--
John Carson


Thanks John. That makes sense.

Feb 26 '06 #3

P: n/a
On 2006-02-26, tr*********@verizon.net <tr*********@verizon.net> wrote:
Please consider the following code:

class Abstract
{
public:
virtual ~Abstract() {}
virtual void Method() = 0;
};

class Concrete : public virtual Abstract
{
private:
virtual void Method() {}
};

void UseAbstract()
{
Concrete concrete;
Abstract& abstract = concrete;

abstract.Method();
}
The implementation for Abstract::Method provided in the Concrete class
is private even though the declaration of the method is public in the
derived base class. Yet, compiling the code on three different
compilers produces no errors or warnings. I think many developer might
find this surprising and puzzling. I, myself, am not sure what to
think of it.


It is this way because the alternative seemed worse. The C++ designers
deemed it would be horrible if changing the access specification of a
member function somewhere in your class hierarchy could alter the
resolution of a virtual function call, or cause your program to no
longer compile. Consider multiple inheritance:

class B {
public:
virtual void foo();
};

class X: public B {
private:
void foo();
};

class Y: public B {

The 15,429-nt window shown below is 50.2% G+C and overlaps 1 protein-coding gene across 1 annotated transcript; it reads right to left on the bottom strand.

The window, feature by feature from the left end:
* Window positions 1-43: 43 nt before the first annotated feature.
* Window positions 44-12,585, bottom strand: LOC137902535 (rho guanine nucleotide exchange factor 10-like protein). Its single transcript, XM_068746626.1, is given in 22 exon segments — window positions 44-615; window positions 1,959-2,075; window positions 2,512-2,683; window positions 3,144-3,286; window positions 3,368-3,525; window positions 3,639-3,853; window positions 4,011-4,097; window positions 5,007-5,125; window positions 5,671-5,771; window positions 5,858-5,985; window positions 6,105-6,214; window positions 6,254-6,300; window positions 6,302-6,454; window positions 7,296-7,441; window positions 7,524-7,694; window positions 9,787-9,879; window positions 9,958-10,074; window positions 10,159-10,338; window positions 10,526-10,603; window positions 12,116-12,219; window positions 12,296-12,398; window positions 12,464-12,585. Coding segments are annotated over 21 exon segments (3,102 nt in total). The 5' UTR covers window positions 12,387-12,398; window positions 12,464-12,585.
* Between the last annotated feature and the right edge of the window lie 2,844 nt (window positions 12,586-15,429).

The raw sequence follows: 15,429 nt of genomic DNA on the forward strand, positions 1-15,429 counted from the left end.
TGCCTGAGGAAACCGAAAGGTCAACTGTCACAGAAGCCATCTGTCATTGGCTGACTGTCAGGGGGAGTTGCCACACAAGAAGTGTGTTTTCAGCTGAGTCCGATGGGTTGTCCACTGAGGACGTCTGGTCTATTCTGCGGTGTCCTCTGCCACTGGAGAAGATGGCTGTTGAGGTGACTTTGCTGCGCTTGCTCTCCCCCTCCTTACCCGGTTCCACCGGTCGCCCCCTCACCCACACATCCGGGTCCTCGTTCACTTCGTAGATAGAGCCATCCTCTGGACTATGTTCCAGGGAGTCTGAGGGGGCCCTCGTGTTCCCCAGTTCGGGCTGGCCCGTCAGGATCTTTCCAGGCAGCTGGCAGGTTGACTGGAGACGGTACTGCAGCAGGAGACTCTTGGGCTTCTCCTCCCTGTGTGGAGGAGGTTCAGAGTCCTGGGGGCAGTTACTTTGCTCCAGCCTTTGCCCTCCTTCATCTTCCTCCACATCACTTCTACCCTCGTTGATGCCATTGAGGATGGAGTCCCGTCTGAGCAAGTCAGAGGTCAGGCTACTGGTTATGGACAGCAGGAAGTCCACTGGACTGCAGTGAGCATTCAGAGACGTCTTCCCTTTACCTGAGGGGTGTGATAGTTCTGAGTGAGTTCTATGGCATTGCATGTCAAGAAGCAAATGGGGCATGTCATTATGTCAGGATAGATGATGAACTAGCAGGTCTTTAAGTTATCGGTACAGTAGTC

public:
void foo();
};

class Fubar: public X, Y {
public:
void foo();
};

In this hierarchy, under a rule that made the private foo in X
inaccessible, there would be no ambiguity in the following call in
function fnagn. It would have to resolve to the public override in B.

void fnagn(Fubar* f)
{
f->foo();
}

But if the access specification of foo in X were then changed to
public, suddenly your code would not even compile.

So the actual rules make your code more robust, in theory. The call to
foo in fnagn is ambiguous, despite foo in X being private.

--
Neil Cerutti
Feb 27 '06 #4

P: n/a
Neil Cerutti wrote:
But if the access specification of foo in X were then changed to
public, suddenly your code would not even compile.


The other odious alternative enforces access at runtime. That would add
extra opcodes to all the virtual functions that don't need them.

The OP should research Design Patterns. Sometimes a method's access is a
valid technique.

--
Phlip
http://www.greencheese.org/ZeekLand <-- NOT a blog!!!
Feb 27 '06 #5

P: n/a
Phlip wrote:
Neil Cerutti wrote:
But if the access specification of foo in X were then changed to
public, suddenly your code would not even compile.
The other odious alternative enforces access at runtime. That would add
extra opcodes to all the virtual functions that don't need them.

The OP should research Design Patterns. Sometimes


changing!
a method's access is a
valid technique.


--
Phlip
http://www.greencheese.org/ZeekLand <-- NOT a blog!!!
Feb 27 '06 #6

P: n/a
On 2006-02-27, Neil Cerutti <le*******@email.com> wrote:
On 2006-02-26, tr*********@verizon.net <tr*********@verizon.net> wrote:
It is this way because the alternative seemed worse. The C++ designers
deemed it would be horrible if changing the access specification of a
member function somewhere in your class hierarchy could alter the
resolution of a virtual function call, or cause your program to no